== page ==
Chicken legs

  • Posted by a hidden member.
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    Jun 12, 2007 7:52 PM GMT
    Seems like a lot of men out there have great upper bodies but then when it comes to their legs, they look like they're on stilts. Is this due to neglect or is it genetically harder to get the legs on the up than the upper body? Also, is there anyone else who's as turned off by chicken legs as I am?
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    Jun 12, 2007 8:10 PM GMT
    There are guys at my gym like that, and according to my trainer, they simply don't do any leg workouts. They're completely fixated on their upper bodies being huge. Personally, I don't find it attractive.
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    Jun 12, 2007 11:32 PM GMT
    If you need further proof look at the European and South American soccer players who usually have bigger and more powerful legs compared to their upper bodies.
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    Jun 12, 2007 11:36 PM GMT
    Not only leg routines...but get out and run or bike. Unless you have a biomechanical problem that prevents you from doing that....

    Also, sorry guys, speaking as a runner who was competitive for many years, running on a tread mill is not the same as even flat running on roads, and, particularly, trails. I've heard muscle bunnies at the gym say they can run a six minute mile because they do so on a treadmill.

    It's the difference between weight training with free weights and machines. You can always do more weight with machines...because with free weights you have to balance, and maintain form on your own, rather having it enforced.

    Same with running...little ups and downs, up curbs, down curbs, road cants etc. All contribute to making it much more difficult.

    That's why triathletes have such great all round looks...they do all muscle groups.

    John
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    Jun 12, 2007 11:51 PM GMT
    I think another reason that people neglect their legs is that leg exercises activate bigger muscles and are just harder than arm work. A bicep curl is a whole lot easier to do than a squat.
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    Jun 13, 2007 12:02 AM GMT
    And some of us are just born with chicken legs.

    Maybe it's a little weird, but one of the first things that I "check out" on a guy is the thickness of his ankles and wrists. If they're nice and thick, he's at least got the potential for great legs. I find that kind of sexy. If they're thin and spindly, well... bbrrrcawk! I strongly suspect that indicates a genetic limitation.
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    Jun 13, 2007 12:43 AM GMT
    I think calves may be genetic, to some extent you either have them or not, but quads and hamstrings respond to weight training, and I think many guys don't work them because it hurts too much.
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    Jun 13, 2007 12:45 AM GMT
    Give me a L!

    Give me an A!

    Give me a Z!

    Give me a Y!

    Confucius say man who wear sweats when dewpoint above 60F have small legs, need buffet, and smell bad from being to hot.
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    Jun 13, 2007 2:25 AM GMT
    "I think calves may be genetic, to some extent you either have them or not, but quads and hamstrings respond to weight training,"

    That seems to be the case with me. My calves are certainly much stronger now, but they are still very slender. However, six months into my weight training, it was my quads where I first noticed definition.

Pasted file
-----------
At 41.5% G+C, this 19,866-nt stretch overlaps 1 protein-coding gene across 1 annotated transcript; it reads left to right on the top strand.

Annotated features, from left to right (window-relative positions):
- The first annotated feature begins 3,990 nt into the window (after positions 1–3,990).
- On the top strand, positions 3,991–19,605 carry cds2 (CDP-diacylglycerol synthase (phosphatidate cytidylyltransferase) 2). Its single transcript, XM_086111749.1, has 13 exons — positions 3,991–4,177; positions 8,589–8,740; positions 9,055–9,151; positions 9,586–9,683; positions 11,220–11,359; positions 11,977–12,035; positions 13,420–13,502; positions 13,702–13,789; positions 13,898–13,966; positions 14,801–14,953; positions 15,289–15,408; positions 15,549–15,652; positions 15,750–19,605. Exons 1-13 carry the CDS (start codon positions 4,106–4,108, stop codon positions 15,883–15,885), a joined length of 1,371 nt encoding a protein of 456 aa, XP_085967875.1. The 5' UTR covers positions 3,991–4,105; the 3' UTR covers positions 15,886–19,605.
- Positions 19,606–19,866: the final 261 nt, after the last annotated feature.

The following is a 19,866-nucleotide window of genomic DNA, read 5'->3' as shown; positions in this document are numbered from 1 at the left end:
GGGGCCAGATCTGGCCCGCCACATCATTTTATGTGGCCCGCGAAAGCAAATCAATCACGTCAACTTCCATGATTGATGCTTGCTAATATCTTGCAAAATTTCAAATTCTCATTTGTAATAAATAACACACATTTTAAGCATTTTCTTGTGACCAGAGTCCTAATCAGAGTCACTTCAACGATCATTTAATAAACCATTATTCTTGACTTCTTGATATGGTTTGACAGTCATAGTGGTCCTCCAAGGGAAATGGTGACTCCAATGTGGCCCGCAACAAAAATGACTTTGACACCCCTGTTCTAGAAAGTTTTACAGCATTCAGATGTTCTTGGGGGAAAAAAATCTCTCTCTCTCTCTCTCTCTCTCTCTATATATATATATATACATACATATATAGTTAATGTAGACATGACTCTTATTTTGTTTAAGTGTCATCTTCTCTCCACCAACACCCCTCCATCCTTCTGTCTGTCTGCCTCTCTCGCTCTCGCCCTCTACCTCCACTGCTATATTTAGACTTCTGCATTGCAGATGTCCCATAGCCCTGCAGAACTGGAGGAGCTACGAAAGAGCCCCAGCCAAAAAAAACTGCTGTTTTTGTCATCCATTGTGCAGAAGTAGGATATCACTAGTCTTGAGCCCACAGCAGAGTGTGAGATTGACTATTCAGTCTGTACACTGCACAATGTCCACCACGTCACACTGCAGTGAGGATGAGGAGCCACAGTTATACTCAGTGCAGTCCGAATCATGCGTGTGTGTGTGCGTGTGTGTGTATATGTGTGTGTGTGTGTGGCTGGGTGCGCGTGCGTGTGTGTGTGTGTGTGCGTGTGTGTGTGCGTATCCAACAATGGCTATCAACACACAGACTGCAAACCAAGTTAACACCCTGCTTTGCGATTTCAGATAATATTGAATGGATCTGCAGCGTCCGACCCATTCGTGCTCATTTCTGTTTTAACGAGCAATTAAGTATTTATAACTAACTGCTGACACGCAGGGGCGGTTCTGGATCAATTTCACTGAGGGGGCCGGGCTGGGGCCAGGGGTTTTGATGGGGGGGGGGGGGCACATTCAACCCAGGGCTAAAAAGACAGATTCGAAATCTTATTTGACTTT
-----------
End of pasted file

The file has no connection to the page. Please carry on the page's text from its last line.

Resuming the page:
"I think many guys don't work them because it hurts too much."

    Leg day is my least favorite day in the weight room.
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    Jun 13, 2007 2:30 AM GMT
    Jeez, lighten-up and read what I actually wrote. "Some of us"
    It's more of an attraction (and envy?) thing than a distaste thing. Anyway, if you take that reasoning a couple more steps, you'll be able to "prove" that Bigfoot is actually Elvis.
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    Jun 13, 2007 3:27 AM GMT
    I think that chickenlegs has a bad connotation. I think that lean legs are nice. I think wide buff thighs is kinda gross. When you say chicken legs implies having knobby knees and skeleton-esque thighs. If the topic is thin legs, as opposed to puppet legs or chickenlegs, then I think lean legs are very nice.

    If we're talking about the irony for men focusing on the upperbody leaving a gross contrast between them, I agree -looks a little strange.
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    Jun 13, 2007 4:34 AM GMT
    i've been talking about this for years. Then again there's nothing hotter then being between 2 thick thighs.
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    Jun 13, 2007 6:19 AM GMT
    Really hadn't noticed that Liltally. Maybe you have watched too many of the marathoners (is that a word?) on TV, but they look like marathoners from everywhere else. This is from some one lived in Africa for 10 yrs: I never noticed a significant difference in the wrists and ankles between the white boys and the black ones. Now there was this Nigerian where I used to work, OMG, what a man. No, make that a thick hunky man's man. Thought of him the other day while reading the label in a hot sauce shop: slap my ass and call me Sally.
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    Jun 13, 2007 6:35 AM GMT
    Yeah, I was ragging on a student of mine because he only does upper body. I feel like doing legs stuff gives faster reward and definition, so it was like encouragement when I first started training. Plus I used to be really fat, so that helped me have a head start with leg strength. Ha!
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    Jun 13, 2007 9:09 AM GMT
    I cycle to work every day. This seems to help build up the muscles in my legs. I wouldn't dream of using the cycling machines at my gym because I think they're a bit pointless and they're nothing like the real thing. You can't beat having to cycle up hills twice a day; it's an effective cardio workout and calorie burner as well.